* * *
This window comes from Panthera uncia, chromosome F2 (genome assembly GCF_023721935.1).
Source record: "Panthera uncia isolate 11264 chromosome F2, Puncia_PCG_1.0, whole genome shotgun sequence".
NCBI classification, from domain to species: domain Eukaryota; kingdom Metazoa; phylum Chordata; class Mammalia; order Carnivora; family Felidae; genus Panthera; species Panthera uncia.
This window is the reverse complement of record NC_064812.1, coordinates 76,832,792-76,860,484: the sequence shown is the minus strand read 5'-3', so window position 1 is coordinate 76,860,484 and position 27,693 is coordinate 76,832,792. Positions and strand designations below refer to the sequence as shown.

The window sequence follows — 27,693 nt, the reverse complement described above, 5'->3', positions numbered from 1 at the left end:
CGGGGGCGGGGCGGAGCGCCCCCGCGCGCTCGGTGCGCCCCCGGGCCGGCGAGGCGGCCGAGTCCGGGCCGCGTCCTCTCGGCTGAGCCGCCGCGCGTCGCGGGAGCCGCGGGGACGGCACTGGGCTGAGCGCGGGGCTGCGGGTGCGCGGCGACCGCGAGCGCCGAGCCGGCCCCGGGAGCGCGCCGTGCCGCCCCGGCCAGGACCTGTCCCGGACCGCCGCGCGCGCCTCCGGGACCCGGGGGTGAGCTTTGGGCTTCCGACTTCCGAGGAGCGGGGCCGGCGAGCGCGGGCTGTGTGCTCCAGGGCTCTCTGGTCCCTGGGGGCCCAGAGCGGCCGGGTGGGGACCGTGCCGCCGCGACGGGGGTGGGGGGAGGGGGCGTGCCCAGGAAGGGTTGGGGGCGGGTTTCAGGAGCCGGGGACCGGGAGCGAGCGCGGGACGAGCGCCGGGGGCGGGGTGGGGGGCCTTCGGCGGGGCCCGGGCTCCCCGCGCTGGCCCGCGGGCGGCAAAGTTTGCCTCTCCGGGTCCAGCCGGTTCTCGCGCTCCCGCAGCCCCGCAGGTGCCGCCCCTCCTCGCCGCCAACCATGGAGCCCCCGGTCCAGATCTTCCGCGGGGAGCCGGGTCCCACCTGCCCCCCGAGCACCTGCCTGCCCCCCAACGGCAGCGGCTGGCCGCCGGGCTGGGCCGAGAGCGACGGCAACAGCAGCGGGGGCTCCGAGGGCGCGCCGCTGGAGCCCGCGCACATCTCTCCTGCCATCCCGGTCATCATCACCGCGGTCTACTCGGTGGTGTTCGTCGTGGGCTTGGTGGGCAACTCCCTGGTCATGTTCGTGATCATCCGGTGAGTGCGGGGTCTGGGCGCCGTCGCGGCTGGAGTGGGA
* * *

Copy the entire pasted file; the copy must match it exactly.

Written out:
This window comes from Panthera uncia, chromosome F2 (genome assembly GCF_023721935.1).
Source record: "Panthera uncia isolate 11264 chromosome F2, Puncia_PCG_1.0, whole genome shotgun sequence".
NCBI classification, from domain to species: domain Eukaryota; kingdom Metazoa; phylum Chordata; class Mammalia; order Carnivora; family Felidae; genus Panthera; species Panthera uncia.
This window is the reverse complement of record NC_064812.1, coordinates 76,832,792-76,860,484: the sequence shown is the minus strand read 5'-3', so window position 1 is coordinate 76,860,484 and position 27,693 is coordinate 76,832,792. Positions and strand designations below refer to the sequence as shown.

The window sequence follows — 27,693 nt, the reverse complement described above, 5'->3', positions numbered from 1 at the left end:
CGGGGGCGGGGCGGAGCGCCCCCGCGCGCTCGGTGCGCCCCCGGGCCGGCGAGGCGGCCGAGTCCGGGCCGCGTCCTCTCGGCTGAGCCGCCGCGCGTCGCGGGAGCCGCGGGGACGGCACTGGGCTGAGCGCGGGGCTGCGGGTGCGCGGCGACCGCGAGCGCCGAGCCGGCCCCGGGAGCGCGCCGTGCCGCCCCGGCCAGGACCTGTCCCGGACCGCCGCGCGCGCCTCCGGGACCCGGGGGTGAGCTTTGGGCTTCCGACTTCCGAGGAGCGGGGCCGGCGAGCGCGGGCTGTGTGCTCCAGGGCTCTCTGGTCCCTGGGGGCCCAGAGCGGCCGGGTGGGGACCGTGCCGCCGCGACGGGGGTGGGGGGAGGGGGCGTGCCCAGGAAGGGTTGGGGGCGGGTTTCAGGAGCCGGGGACCGGGAGCGAGCGCGGGACGAGCGCCGGGGGCGGGGTGGGGGGCCTTCGGCGGGGCCCGGGCTCCCCGCGCTGGCCCGCGGGCGGCAAAGTTTGCCTCTCCGGGTCCAGCCGGTTCTCGCGCTCCCGCAGCCCCGCAGGTGCCGCCCCTCCTCGCCGCCAACCATGGAGCCCCCGGTCCAGATCTTCCGCGGGGAGCCGGGTCCCACCTGCCCCCCGAGCACCTGCCTGCCCCCCAACGGCAGCGGCTGGCCGCCGGGCTGGGCCGAGAGCGACGGCAACAGCAGCGGGGGCTCCGAGGGCGCGCCGCTGGAGCCCGCGCACATCTCTCCTGCCATCCCGGTCATCATCACCGCGGTCTACTCGGTGGTGTTCGTCGTGGGCTTGGTGGGCAACTCCCTGGTCATGTTCGTGATCATCCGGTGAGTGCGGGGTCTGGGCGCCGTCGCGGCTGGAGTGGGA